Providing needed guidance on workplace defamation, the Minnesota Supreme Court has clarified that both “minor inaccuracies of expression” and statements of opinion that cannot be proven true or false are not defamatory as a matter of Minnesota common law. McKee v. Laurion, No. A11-1154 (Jan. 30, 2013). Until now, Minnesota defamation law has been unclear in distinguishing between assertions of fact and opinion, as well as statements that are arguably, technically false but substantially true. Employers often are targets of defamation lawsuits and should be careful when documenting employee performance or reasons for termination in a way that could be considered defamatory.

McKee involved defamation claims by a physician, David McKee, M.D., against Dennis K. Laurion, the son of one of Dr. McKee’s patients. After becoming dissatisfied with Dr. McKee’s bedside manner, Laurion posted the following statements on a number of “rate-your-doctor” websites and sent letters to various medically-affiliated institutions:

  • Dr. McKee said that he had to “spend time finding out if you [Laurion’s father] were transferred or died.”
  • Dr. McKee said, “44% of hemorrhagic strokes die within 30 days. I guess this is the better option.”
  • Dr. McKee said, “You [Laurion’s father] don’t need therapy.”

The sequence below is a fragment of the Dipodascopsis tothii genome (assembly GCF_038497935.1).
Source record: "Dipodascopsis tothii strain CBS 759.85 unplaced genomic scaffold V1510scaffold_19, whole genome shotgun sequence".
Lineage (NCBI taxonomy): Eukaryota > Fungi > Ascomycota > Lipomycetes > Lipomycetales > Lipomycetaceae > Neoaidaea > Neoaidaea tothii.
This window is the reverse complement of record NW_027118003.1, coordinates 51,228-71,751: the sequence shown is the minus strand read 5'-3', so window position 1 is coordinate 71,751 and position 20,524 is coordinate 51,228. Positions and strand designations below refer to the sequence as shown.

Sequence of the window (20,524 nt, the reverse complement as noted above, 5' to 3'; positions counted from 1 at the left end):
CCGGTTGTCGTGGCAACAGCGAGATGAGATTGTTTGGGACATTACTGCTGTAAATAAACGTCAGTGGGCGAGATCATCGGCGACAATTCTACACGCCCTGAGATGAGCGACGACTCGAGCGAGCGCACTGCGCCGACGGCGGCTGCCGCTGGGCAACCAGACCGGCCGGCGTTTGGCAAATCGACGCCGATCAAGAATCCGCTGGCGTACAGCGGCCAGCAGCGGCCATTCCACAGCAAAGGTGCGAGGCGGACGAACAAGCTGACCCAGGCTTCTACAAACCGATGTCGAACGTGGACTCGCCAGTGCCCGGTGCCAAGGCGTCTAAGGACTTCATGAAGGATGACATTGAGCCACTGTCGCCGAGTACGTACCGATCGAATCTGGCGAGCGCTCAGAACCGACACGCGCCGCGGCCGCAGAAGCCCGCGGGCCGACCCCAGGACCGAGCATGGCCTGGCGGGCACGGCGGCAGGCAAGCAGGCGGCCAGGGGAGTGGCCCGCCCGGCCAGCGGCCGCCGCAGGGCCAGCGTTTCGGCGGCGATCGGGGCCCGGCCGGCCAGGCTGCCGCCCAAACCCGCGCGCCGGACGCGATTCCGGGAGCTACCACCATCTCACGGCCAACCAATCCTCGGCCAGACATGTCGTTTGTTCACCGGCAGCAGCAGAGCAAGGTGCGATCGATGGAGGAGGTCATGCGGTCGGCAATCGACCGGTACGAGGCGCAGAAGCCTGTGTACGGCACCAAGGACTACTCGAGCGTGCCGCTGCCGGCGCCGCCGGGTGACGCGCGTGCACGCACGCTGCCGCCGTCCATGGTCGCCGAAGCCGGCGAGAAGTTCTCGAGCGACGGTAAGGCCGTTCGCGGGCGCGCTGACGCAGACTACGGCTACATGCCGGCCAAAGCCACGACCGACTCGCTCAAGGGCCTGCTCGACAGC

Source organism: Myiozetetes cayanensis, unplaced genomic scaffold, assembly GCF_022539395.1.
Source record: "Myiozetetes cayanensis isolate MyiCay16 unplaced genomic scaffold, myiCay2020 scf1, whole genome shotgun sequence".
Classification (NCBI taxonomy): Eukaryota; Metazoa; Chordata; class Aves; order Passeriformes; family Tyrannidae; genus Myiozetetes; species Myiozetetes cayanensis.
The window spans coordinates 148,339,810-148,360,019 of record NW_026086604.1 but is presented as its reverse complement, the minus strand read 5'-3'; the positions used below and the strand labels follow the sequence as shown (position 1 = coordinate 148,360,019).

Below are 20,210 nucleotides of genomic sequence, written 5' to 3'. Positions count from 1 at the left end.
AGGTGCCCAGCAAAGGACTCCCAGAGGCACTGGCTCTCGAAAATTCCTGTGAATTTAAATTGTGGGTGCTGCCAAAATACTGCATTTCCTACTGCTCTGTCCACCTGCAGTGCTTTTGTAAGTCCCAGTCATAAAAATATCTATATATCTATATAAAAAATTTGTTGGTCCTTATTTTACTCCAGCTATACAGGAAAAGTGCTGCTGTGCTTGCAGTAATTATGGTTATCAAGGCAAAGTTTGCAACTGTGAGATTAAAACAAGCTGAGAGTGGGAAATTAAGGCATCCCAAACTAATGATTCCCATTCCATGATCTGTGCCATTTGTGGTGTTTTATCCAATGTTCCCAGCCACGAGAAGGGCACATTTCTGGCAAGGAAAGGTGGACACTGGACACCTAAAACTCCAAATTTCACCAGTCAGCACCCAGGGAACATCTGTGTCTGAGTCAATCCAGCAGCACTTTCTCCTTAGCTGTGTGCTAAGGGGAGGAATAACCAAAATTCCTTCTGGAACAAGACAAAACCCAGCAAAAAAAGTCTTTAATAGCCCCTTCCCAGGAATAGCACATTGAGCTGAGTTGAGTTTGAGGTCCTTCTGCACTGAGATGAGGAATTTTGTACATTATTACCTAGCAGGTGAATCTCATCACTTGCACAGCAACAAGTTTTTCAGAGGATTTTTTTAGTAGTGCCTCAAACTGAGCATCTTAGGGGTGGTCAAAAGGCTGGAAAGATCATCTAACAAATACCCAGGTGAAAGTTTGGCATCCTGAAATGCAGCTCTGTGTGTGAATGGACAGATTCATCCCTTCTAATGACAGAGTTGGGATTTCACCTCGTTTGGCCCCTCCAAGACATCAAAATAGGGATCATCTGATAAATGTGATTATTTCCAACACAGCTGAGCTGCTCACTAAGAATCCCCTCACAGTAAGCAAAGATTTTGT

• Dr. McKee said that “it doesn’t matter” that the patient’s gown did not cover his backside.
  • Dr. McKee left the room without talking to the patient’s family.
  • A nurse told Laurion that Dr. McKee was a “real tool.”

Dr. McKee claimed the statements were defamation “per se” because they related to his profession. Per se defamation does not require proof that offending statements caused harm to the plaintiff.

Based on the evidence, the Supreme Court determined that several of the statements were “substantially true” and that the common law “overlooks minor inaccuracies and concentrates on substantial truth.” It held that “[m]inor inaccuracies do not amount to falsity so long as the substance, the gist, the sting of the libelous charge is justified.” As for the statement that Dr. McKee was a “real tool,” the Court held, “Referring to someone as ‘a real tool’ falls into the category of pure opinion because the term ‘real tool’ cannot be reasonably interpreted as stating a fact and it cannot be proven true or false.” The Court overturned the decision of the Minnesota Court of Appeals, which had allowed the defamation claims regarding the six allegedly defamatory statements to survive summary judgment.

The Supreme Court’s common-sensical approach to defamation should be welcome news to Minnesota employers who have enough to worry about when communicating to or about their employees.